Description Edit

Brown sugar fudge. Recipe is easily doubled and can be frozen.

  • Yield: 1 pound of fudge

Ingredients Edit

Directions Edit

  1. Pre-warm the thermometer in hot water; use a 2-quart saucepan; butter the upper sides (inside) of the saucepan; measure all ingredients except the vanilla and optionals, and dump into the saucepan.
  2. Grease and if necessary, line a 5 x 10-inch pan.
  3. Fill glass with ice cubes and water and the sink with ½ inch of cold water.
  4. Dissolve the sugar, stirring constantly with a wooden spoon, over low heat until the butter melts, the gritty sounds cease, and the spoon glides smoothly over the bottom of the pan.
  5. Increase the heat to medium and bring to a boil.
  6. Boil, after washing down any crystals that may have formed, with a pastry brush dipped in hot water from the thermometer bath, using as little water as possible.
  7. Introduce the pre-warmed thermometer.
  8. Reduce the heat while keeping the fudge at a boil.
  9. Stir no more than necessary.
  10. Test the fudge mixture in the ice-cold water when the mixture thickens and bubbles become noisy.
  11. Ball, formed in ice water, should hold its shape until the heat from your had begins to flatten it and should be al dente -- slightly chewy -- between 230°F and 240°F.
  12. Because of the molasses and brown sugar, it can ball at a lower temperature than some other fudges.
  13. Shock by placing the saucepan in the cold water in the sink.
  14. Seed by adding, without stirring, the vanilla.
  15. Then allow to cool.
  16. Stir when luke warm and "skin" forms on the top (110°F).
  17. Return the thermometer to its hot water bath to soak clean.
  18. Stir the fudge thoroughly but not vigorously by hand, with an electric mixer, or with a food processor.
  19. Pause frequently to allow the fudge to react.
  20. Watch for the fudge to thicken, lose its sheen, and become lighter in color or streaked with lighter shade, give off some heat, suddenly stiffen.
  21. If mixing by had, the fudge will "snap" with each stroke; by mixer, mixer waves will become very distinct, by food processor, fudge will flow sluggishly back to the center when the processor is stopped.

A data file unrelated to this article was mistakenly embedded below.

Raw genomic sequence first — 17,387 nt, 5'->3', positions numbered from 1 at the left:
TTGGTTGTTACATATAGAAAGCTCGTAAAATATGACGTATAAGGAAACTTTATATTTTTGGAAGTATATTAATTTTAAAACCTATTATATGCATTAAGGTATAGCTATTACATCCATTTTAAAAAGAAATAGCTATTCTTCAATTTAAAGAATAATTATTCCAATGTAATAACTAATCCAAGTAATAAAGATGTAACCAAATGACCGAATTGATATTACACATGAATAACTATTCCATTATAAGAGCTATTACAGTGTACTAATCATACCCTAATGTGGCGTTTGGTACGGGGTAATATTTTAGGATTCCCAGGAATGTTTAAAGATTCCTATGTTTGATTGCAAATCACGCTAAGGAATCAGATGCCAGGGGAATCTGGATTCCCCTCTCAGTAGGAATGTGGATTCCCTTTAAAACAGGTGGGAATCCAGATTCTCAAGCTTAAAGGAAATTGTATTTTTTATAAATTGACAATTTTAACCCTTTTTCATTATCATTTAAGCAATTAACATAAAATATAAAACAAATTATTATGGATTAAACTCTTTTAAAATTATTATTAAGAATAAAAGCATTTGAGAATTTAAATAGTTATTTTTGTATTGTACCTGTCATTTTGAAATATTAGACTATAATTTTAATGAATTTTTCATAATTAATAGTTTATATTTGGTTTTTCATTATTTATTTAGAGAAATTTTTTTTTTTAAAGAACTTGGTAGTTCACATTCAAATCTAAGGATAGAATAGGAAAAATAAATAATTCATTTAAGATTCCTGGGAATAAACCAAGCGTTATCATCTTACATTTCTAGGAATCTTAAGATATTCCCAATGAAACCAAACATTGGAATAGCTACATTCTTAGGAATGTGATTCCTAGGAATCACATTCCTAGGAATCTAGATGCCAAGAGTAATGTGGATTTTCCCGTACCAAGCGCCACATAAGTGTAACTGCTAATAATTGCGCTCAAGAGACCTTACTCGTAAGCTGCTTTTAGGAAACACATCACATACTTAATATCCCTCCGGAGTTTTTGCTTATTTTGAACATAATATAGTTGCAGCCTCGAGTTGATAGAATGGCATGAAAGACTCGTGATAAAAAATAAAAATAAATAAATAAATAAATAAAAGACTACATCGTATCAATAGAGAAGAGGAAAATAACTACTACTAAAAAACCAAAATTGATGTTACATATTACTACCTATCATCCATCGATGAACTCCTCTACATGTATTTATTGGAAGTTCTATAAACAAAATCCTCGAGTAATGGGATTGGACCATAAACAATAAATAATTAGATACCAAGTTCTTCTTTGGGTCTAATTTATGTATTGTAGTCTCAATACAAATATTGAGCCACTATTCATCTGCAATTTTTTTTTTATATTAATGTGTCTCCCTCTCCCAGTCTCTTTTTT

22. Add the optionals (½ cup chopped nuts (walnuts, pecans, or hazelnuts (filberts)) before the fudge totally candies.
  23. Pour, score, and store when cool in an airtight container in the refrigerator or at room temperature.

Variations Edit

  • Honey brown sugar fudge: in step 1, eliminate the unsweetened chocolate and replace the molasses with ¼ cup of honey. The honey causes the fudge to ball at a higher temperature.
  • Chocolate honey brown sugar fudge: in step 1, replace the heavy cream with light cream or evaporated milk and replace the molasses with ¼ cup of honey.
  • Orange brown sugar fudge: in step 1, eliminate molasses, chocolate but add 1 tbsp corn syrup. In step 14, add 1 tsp grated orange zest, plus if you can get it, 1 tsp of pure orange extract.
  • Peanut butter brown sugar fudge: in step 1, eliminate the molasses and chocolate, replace the heavy cream with ¼ cup of milk and ¼ cup of creamy peanut butter. To intensify the peanut butter flavor, add ⅓ of a cup of salted peanuts in step 6.
  • Praline brown sugar fudge: in step 1, eliminating the molasses is optional -- you'll get a more southern praline with it, a milder one without it--or compromise and use only 1 tsp. Eliminate the chocolate. In step 6, when the mixture begins to thicken, add 1½ cups of pecan halves slowly so as not to break the boil or cool the mixture too quickly.
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